(3) Facilities – This criterion evaluates the proposers facilities (development, testing, and analyses) to conduct the development or demonstration of the proposed task.

The proposer should discuss facility availability, access, and the ability to meet the proposed objectives. The proposer should specify which LaRC technology proposal(s) they are addressing.

Responses should be limited to 5 pages (12 point font) and address each of the criteria. Your responses should be sent to: NASA Langley Research Center, Attn: Lisa.C.Simonsen, Mail Stop 202, Building 1229, Room 202, Hampton, VA 23681. The preferred method of submission is via email to: Lisa.C.Simonsen@nasa.gov

Procurement related questions should be directed to: Nancy M. Sessoms, Contracting Officer 757-864-2471 Nancy.M.Sessoms@nasa.gov The due date for submission is 4:00 p.m. local time July 16, 2004. The following LaRC technology proposals are seeking partnerships.

The technical requirements and NASA LaRC point of contact for questions are provided below:

(1) Predictive and Current State Measurement of Cognitive, Personality, and Psycho-Social Factors For Long-Duration Space Flight; Technical point of contact: Jon Jonsson, Ph.D. (email: Jon.E.Jonsson@nasa.gov) Phone: 757-864-2001

NASA Langley Research Center is seeking partners for the development of psychological tests which will provide both concurrent and predictive state measurement of cognitive, personality, and inter-personal factors for Long-Duration Space Flight. These flights, by their very definition, will involve human space travel over significant periods of time. The prolonged confinement in the space habitat, with the same personnel and operational routines that need to be accomplished during the mission may result in potential decrements in psychological well-being. This could include abnormal personality changes, increased frustration/aggression and decreased cognitive performance of critical mission activities.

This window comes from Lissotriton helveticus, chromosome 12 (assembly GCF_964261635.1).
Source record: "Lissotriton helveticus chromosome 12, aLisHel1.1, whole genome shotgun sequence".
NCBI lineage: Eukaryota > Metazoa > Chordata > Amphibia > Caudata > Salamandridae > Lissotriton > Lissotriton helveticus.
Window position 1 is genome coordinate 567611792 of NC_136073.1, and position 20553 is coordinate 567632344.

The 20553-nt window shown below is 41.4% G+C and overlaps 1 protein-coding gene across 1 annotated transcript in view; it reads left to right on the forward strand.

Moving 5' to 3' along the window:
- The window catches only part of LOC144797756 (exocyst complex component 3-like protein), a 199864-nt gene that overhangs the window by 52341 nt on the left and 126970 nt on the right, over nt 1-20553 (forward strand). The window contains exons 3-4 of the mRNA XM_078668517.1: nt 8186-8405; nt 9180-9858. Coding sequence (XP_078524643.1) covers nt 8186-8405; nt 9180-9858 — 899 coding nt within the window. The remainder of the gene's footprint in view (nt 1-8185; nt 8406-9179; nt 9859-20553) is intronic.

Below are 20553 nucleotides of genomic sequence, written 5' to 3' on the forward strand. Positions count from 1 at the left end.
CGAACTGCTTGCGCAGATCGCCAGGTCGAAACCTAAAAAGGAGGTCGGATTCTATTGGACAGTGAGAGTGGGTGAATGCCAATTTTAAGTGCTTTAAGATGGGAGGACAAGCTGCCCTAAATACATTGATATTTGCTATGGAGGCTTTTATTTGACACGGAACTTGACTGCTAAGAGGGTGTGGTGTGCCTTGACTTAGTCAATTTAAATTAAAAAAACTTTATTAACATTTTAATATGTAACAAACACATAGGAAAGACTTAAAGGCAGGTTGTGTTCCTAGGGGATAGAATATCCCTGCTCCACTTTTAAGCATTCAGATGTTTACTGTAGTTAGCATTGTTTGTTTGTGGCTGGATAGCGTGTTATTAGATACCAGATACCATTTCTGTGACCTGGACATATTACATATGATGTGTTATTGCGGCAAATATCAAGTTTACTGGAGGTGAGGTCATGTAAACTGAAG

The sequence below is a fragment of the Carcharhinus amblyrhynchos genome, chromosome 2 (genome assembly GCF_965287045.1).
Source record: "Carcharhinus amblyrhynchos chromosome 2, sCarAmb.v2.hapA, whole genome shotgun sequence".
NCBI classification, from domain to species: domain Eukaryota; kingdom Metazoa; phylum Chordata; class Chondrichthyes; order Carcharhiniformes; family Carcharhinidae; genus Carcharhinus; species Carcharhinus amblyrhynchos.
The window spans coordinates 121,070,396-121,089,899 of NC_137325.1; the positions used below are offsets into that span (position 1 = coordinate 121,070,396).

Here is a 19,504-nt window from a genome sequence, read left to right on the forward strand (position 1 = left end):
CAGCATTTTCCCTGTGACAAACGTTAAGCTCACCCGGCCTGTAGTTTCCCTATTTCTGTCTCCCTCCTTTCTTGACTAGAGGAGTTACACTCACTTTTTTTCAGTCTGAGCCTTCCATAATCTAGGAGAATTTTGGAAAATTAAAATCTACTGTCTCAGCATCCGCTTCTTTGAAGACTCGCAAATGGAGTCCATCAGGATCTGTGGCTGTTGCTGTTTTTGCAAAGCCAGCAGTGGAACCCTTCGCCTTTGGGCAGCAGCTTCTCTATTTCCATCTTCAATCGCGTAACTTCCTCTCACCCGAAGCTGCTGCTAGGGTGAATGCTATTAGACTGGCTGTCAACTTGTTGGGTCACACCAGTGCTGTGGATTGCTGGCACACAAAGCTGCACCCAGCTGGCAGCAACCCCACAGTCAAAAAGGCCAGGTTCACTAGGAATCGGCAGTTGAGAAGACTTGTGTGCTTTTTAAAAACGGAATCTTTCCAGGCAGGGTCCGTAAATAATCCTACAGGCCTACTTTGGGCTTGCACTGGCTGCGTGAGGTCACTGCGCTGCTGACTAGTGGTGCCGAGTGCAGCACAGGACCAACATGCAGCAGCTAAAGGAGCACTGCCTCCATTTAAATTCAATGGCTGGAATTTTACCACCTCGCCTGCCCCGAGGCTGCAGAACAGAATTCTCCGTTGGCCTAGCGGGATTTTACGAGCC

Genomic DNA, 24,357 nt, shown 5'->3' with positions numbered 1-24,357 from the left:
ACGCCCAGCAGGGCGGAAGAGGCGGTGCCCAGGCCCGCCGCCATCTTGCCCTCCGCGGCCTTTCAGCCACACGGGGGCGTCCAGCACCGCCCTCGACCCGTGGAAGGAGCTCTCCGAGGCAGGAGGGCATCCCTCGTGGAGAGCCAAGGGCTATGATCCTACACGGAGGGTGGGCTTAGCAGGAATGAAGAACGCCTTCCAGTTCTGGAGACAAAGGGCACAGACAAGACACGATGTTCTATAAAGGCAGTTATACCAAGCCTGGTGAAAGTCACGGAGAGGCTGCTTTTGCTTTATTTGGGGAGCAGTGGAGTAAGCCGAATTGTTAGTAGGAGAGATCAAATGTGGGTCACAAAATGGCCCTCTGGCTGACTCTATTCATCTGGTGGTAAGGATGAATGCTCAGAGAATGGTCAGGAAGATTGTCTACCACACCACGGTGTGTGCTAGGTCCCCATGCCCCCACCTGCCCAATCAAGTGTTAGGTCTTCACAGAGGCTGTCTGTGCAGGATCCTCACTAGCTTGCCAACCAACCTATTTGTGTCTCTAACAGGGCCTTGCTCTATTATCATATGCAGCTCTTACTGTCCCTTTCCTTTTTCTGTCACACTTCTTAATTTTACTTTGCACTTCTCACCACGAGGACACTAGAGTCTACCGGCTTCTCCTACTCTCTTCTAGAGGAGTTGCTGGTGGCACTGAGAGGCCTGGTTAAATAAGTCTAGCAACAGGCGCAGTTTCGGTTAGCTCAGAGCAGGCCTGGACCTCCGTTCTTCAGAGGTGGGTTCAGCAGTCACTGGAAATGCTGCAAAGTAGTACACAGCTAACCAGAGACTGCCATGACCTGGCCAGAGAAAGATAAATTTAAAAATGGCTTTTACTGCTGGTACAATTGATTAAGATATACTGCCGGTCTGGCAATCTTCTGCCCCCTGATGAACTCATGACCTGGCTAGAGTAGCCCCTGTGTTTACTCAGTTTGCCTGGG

To address these critical issues and avoid the potentially negative psychological effects of extended space travel, periodic standardized psychological testing has been suggested as a method to determine each crew member’s current psychological health and as a diagnostic and predictive tool for identifying potential crew members who may have a higher probability of experiencing such problems in the future.

Identification could lead to reduction and/or elimination of potential crew performance errors and identify those members who are experiencing psychological difficulties. Partners are sought with expertise in psychometric testing, which should include development of standardized psychological tests, development of test items, and experience with the evaluation of test validity (both concurrent and predictive), reliability and performance.

The partner must work collaboratively with government representatives and other potential industry and academic partners in developing psychological assessments that have the following characteristics: ‘Standardized tests which will measure cognitive and personality variables that relate to mission critical tasks and crew interaction. ‘Define and measure operational constructs such as ‘depression’, various mood states (antisocial, aggression, lethargy, etc), and ‘mission performance ability’. ‘Demonstrate concurrent and predictive validity for environments which may be expected on long-duration space flight missions. ‘Test development spanning the development of potential test items including: construct validity, cross-validation, inter-item reliability and validity analyses, factor analysis (both exploratory and confirmatory), uni- and multivariate statistical procedures and experimental design. ‘Implementation of test(s) on a computerized platform that will score the astronaut’s responses and provide concurrent and predictive feedback in addition to logging the data. Partners who have familiarity with standardized tests such as the MMPI-2 or MMPI and those with experience in psycho-social research for isolated environments are especially encouraged to reply.

(2) Development of an Ultrasonic Instrument to Noninvasively Measure Muscle Tone and Space Travel-Related Pathologies for Skeletal Muscles; Technical point of contact: William T. Yost (email: william.t.yost@nasa.gov) Phone: 757-864-4991